They added that their investigation had uncovered a "dense network" of links between South American cocaine producers and European buyers, who answered to organised crime groups across Italy, including the notorious 'Ndrangheta mafia in Calabria.
Investigators said police had followed 19 consecutive deliveries of drugs from May last year, enabling them to identify "important middlemen" in the global drug trafficking system and a "substantial number" of carriers.
At the time of Usuga's arrest last year, Colombia's president hailed it as the biggest blow against the drug trade in 20 years.
Colombia remains the world's biggest producer of cocaine, with 1,228 metric tons being churned out in 2020, an 8 percent rise on 2019, according to the UN.
Even the Covid pandemic, which all but ended international travel, couldn't stop the cartels from continuing to ship cocaine to Europe, often hidden onboard narco subs or concealed in packages of face masks and fruit.
As well as producing and smuggling enormous amounts of cocaine, Clan del Golfo is also involved in arms smuggling, illegal mining, and protection rackets.
But although Usuga's capture was a major blow, experts on the ground have warned that it won't bring about significant change to people living in the cartel's strongholds.
Carlos Paez, a human rights defender in Uraba, where the 2,000-strong Clan del Golfo are based, told The Guardian: "Nothing is going to change; when one leader gets captured, another rises to power."
When the infamous Colombian cocaine kingpin Pablo Escobar was gunned down in 1993, cocaine output dropped for a short time, but then reached record highs.
And after Mexican drug lord Joaquin 'El Chapo' Guzman was extradited to the US following his capture in 2016, the country saw a record number of murders, while the flow of cocaine to Europe and the US barely dipped.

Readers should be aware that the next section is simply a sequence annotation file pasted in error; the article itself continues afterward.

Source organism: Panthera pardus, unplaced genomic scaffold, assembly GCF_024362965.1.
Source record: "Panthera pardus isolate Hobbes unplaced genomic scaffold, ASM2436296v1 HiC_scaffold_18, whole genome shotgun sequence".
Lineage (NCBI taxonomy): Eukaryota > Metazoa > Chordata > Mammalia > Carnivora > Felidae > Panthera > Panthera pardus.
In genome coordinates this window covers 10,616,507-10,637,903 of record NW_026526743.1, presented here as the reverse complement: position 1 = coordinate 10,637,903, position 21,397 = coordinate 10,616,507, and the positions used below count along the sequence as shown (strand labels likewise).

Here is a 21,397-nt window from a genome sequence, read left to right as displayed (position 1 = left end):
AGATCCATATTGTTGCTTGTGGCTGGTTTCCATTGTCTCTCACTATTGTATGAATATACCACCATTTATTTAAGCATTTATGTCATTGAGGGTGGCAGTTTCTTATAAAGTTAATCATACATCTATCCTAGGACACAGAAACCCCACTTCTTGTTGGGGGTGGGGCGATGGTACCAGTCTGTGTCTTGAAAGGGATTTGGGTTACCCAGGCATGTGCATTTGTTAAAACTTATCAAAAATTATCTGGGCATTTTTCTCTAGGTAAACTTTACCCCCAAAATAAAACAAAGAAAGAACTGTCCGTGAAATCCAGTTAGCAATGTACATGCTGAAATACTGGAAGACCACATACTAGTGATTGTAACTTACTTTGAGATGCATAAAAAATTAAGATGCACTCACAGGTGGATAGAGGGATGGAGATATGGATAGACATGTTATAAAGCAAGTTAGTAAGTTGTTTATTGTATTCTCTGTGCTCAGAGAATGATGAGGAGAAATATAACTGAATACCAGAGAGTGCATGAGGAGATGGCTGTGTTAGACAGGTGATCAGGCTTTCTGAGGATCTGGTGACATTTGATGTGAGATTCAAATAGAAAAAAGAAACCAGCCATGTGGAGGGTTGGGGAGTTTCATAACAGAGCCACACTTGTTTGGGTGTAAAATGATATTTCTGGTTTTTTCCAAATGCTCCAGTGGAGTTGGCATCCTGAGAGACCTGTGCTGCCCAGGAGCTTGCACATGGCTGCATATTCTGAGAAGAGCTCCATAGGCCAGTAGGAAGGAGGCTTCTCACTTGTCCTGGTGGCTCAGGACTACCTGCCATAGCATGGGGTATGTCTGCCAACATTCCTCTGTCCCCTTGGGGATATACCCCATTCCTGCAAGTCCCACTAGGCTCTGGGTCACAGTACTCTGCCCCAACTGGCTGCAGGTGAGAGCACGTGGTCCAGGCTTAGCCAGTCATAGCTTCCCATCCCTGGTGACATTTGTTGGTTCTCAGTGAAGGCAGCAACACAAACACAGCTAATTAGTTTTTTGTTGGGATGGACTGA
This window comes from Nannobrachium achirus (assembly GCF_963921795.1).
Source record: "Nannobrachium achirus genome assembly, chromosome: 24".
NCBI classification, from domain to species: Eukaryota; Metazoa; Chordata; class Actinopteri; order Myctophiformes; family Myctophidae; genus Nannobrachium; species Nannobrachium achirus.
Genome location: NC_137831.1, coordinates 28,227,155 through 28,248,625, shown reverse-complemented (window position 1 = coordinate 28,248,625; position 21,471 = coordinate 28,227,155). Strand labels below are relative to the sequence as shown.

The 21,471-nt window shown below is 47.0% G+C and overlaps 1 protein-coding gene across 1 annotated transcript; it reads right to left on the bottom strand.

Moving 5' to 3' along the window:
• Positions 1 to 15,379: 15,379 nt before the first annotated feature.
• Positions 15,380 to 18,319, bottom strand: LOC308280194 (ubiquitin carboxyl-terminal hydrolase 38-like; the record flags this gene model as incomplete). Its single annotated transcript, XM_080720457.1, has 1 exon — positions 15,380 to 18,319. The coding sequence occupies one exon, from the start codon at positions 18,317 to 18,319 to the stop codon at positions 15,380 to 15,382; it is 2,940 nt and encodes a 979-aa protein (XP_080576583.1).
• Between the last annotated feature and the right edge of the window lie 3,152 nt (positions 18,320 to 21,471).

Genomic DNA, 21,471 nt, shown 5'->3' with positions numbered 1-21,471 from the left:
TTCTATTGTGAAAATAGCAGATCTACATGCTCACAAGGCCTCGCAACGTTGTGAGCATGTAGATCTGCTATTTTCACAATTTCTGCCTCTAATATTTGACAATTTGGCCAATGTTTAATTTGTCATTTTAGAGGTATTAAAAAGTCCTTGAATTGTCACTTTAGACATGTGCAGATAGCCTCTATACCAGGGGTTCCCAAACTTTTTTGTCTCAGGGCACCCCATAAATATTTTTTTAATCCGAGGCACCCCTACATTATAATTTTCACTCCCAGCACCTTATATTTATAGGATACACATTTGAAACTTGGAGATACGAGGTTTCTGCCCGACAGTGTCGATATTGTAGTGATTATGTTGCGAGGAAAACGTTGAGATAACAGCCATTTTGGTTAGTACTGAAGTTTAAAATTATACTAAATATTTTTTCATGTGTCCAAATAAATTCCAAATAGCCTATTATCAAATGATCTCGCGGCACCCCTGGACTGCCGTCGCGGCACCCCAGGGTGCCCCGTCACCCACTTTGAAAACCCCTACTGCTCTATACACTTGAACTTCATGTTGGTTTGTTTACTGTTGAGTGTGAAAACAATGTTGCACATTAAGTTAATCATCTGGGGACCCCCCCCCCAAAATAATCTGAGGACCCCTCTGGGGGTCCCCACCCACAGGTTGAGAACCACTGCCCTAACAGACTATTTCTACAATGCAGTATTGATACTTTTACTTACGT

In April this year, Clan del Golfo fighters launched a deadly wave of violence in retaliation for Usuga's extradition, bringing parts of the country to a standstill.
Clan del Golfo remains one of the largest employers in Colombia's northern Cordoba region, often filling in for the government.
For four days, major streets in the region were blocked off by armed groups, while vehicles were burned and city centres placed under lockdown.
"It makes visible the reality that these areas have been living for many months now, which is a complete political and social control under the Gulf Clan," Elizabeth Dickinson from the International Crisis Group told the Washington Post.
Locals fear that Usuga's successor could be even more violent, using terror and intimidation to cement their status as a strongman leader.
"The US and Colombia have been waging this war for 40 years," author Toby Muse, who interviewed members of the Clan del Golfo told iNews.
"First against the Medellin Cartel, then the Cali Cartel, and then the Office of Envigado. And what has it led to? More cocaine than ever before."
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Many experts say that coca farmers will continue to produce the crop until a better economic alternative emerges.
Instead, says Pedro Bustamante, an expert in Colombia's drug trade at the University of Medellin, legalisation and regulation are the only way to control the cocaine market.